MAIA SANDU, President of the Republic of Moldova, urged the international community to continue supporting Ukraine as that country, Moldova, Europe and the free world face an external assault on their values. “But countries like mine haven’t broken free from imperial chains only to be brought back into servitude,” she said. While the Republic of Moldova does not face an imminent military threat, each day it counters the Russian Federation’s hybrid assault as it works with corrupt crooks to destabilize the country. This hybrid toolbox includes energy blackmail, support for separatism, sponsoring mass anti-government protests, cyber-attacks and disinformation campaigns. “They also tried to overthrow our democratically elected government. But each time, they have failed,” she said, adding another attempt will undoubtedly be made during upcoming elections. Many countries in Europe are facing the same foreign interference in their democratic processes. “This hybrid assault is conducted by those who oppose not just our democracy, but all liberal democracies. We must stay vigilant. And we must stand united,” she said.
The Republic of Moldova has preserved peace across all of its regions, including the breakaway Transnistrian region, where Russian troops are stationed illegally and where concerns about human rights violations are deeply worrying, she said. Her Government remains committed to a peaceful resolution and calls for the unconditional withdrawal of Russian forces. To build resilience, the country has moved from relying solely on Russian gas to a mix of energy sources and backup storage as it builds electricity lines to Europe, invests in energy efficiency and purses renewable sources. Noting that the true measure of a democracy’s success rests on its ability to deliver a better life and real economic benefits to its citizens, she said strengthening the country’s economy as war rages across the border is a daunting challenge. “But we are determined,” she added.
Small and medium-sized enterprises can now access funds to grow; digital public services are helping to cut red tape; the European Union market is open to exports of the country’s fruit and vegetables. Inflation is down to 10 per cent from a peak of 35 per cent last October and a major ratings agency has upgraded the country’s outlook to stable. The Republic of Moldova is also comprehensively reforming its justice system and redoubling efforts to defeat corruption and organized crime. She thanked Member States for imposing sanctions on fugitive oligarchs who at one time captured the country. She pointed to its improvement, by 24 places, on corruption perception measured by the Transparency International Corruption Perceptions Index, and its advancement on the Rule of Law Index, part of the World Justice Project, by 14 places since 2020. Economic progress, improving security and reinforcing its democracy are part of the Republic of Moldova’s journey towards membership in the European Union, which is the only way to protect the country’s liberty, peace and democracy.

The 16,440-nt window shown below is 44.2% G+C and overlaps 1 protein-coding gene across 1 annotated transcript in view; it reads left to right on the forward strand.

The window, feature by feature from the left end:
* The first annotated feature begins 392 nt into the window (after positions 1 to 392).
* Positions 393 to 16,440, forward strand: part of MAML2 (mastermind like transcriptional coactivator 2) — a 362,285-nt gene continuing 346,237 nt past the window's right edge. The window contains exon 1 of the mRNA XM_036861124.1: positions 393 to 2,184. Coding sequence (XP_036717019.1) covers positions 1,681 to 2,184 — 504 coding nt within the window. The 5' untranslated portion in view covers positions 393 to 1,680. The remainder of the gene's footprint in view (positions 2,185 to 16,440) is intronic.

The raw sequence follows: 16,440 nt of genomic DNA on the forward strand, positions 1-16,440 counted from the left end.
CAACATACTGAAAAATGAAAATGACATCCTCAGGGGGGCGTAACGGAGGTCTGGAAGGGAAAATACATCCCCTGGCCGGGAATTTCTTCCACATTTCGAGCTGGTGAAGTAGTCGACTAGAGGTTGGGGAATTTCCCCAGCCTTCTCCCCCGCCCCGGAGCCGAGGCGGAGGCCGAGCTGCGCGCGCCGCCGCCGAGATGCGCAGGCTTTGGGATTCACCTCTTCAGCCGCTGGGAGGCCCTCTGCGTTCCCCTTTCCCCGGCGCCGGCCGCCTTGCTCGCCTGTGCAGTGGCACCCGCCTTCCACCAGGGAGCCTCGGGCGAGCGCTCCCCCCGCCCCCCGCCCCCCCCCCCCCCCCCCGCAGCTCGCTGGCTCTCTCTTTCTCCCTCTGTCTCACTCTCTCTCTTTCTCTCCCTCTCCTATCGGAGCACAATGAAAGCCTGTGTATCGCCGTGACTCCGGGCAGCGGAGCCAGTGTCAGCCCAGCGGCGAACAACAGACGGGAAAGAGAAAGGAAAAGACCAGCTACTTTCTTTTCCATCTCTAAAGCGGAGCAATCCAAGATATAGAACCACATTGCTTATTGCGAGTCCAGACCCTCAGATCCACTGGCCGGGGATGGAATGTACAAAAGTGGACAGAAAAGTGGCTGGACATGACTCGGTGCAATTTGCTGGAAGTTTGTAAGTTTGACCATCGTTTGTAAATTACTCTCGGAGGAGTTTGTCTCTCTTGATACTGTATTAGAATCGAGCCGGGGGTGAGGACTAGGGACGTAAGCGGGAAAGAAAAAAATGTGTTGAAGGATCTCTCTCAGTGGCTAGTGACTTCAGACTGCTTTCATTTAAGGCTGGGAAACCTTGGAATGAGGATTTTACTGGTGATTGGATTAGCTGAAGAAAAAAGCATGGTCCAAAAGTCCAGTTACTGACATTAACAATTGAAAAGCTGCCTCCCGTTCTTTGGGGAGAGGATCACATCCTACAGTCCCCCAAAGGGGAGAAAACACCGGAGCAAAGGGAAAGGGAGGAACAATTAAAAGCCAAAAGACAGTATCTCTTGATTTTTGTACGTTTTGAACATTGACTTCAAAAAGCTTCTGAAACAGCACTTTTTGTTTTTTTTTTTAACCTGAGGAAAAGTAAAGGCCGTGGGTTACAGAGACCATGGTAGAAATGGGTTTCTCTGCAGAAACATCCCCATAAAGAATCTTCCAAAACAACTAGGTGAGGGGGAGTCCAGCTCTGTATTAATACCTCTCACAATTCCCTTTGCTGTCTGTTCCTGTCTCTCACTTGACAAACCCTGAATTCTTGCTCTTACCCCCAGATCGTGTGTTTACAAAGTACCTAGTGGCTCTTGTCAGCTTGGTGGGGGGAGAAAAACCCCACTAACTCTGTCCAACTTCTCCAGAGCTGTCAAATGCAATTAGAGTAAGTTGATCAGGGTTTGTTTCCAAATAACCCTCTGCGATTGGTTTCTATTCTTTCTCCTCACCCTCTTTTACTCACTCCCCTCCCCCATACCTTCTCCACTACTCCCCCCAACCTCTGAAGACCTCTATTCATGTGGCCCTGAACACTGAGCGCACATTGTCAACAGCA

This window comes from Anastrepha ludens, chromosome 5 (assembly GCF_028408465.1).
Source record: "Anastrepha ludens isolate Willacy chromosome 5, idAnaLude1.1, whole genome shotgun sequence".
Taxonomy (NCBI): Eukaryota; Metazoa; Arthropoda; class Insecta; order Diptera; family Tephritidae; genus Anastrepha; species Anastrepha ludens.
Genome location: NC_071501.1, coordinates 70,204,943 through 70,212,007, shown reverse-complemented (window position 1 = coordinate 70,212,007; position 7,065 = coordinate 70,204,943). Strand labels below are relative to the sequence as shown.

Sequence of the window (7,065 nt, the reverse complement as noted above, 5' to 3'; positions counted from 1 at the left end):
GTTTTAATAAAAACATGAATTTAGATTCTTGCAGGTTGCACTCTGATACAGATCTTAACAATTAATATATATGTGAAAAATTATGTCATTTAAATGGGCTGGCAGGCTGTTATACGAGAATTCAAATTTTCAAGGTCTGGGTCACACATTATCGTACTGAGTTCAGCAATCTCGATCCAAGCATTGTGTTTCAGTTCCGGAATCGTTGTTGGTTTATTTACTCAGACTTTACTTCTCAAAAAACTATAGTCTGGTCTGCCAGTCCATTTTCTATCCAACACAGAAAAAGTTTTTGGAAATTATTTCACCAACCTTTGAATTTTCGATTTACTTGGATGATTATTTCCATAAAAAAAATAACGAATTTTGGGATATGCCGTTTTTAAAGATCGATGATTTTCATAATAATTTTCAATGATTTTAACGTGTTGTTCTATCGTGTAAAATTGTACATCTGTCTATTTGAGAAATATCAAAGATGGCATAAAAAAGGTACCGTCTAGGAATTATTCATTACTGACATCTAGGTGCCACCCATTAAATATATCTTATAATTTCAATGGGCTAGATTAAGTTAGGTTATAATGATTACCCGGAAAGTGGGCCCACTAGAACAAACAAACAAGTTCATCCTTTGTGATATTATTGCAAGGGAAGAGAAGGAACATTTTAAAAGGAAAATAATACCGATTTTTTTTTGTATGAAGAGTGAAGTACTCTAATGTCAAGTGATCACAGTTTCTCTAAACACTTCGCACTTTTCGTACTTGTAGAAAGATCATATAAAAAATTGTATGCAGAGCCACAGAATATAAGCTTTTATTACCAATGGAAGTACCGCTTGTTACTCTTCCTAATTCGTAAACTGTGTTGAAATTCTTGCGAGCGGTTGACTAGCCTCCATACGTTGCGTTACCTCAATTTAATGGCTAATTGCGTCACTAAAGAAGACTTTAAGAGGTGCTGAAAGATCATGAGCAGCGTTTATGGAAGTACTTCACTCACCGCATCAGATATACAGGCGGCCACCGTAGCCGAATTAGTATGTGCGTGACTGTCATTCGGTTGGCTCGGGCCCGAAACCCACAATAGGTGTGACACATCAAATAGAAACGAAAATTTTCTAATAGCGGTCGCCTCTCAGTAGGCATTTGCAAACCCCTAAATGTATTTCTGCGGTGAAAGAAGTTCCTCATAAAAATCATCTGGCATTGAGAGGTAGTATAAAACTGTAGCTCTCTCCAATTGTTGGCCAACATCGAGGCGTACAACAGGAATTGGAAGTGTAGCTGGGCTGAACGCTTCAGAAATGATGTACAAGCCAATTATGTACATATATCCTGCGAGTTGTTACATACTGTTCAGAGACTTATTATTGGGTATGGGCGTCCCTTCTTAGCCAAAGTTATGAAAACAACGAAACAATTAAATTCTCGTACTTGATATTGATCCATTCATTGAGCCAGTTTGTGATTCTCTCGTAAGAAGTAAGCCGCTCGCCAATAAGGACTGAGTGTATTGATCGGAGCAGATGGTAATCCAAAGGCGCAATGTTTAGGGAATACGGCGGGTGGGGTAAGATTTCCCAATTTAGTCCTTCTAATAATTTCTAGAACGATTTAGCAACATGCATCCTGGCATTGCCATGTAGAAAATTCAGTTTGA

She noted the Republic of Moldova’s contribution to regional and global security, such as Moldovan servicemen working with United Nations peacekeeping missions. The enlargement of the European Union is the sole path to ensure the region stays anchored in the free world and delivers better lives for its citizens. “It will also demonstrate the union’s commitment to peace — the very reason the EU was built,” she said, adding that the success or downfall of one democracy resonates globally. “When one thrives, it inspires hope in others; when one falters, it risks a domino effect,” she said. “Today, the fight for democracy anywhere is a fight for democracy everywhere. And in this interlinked fight for democracy, we will prevail.”
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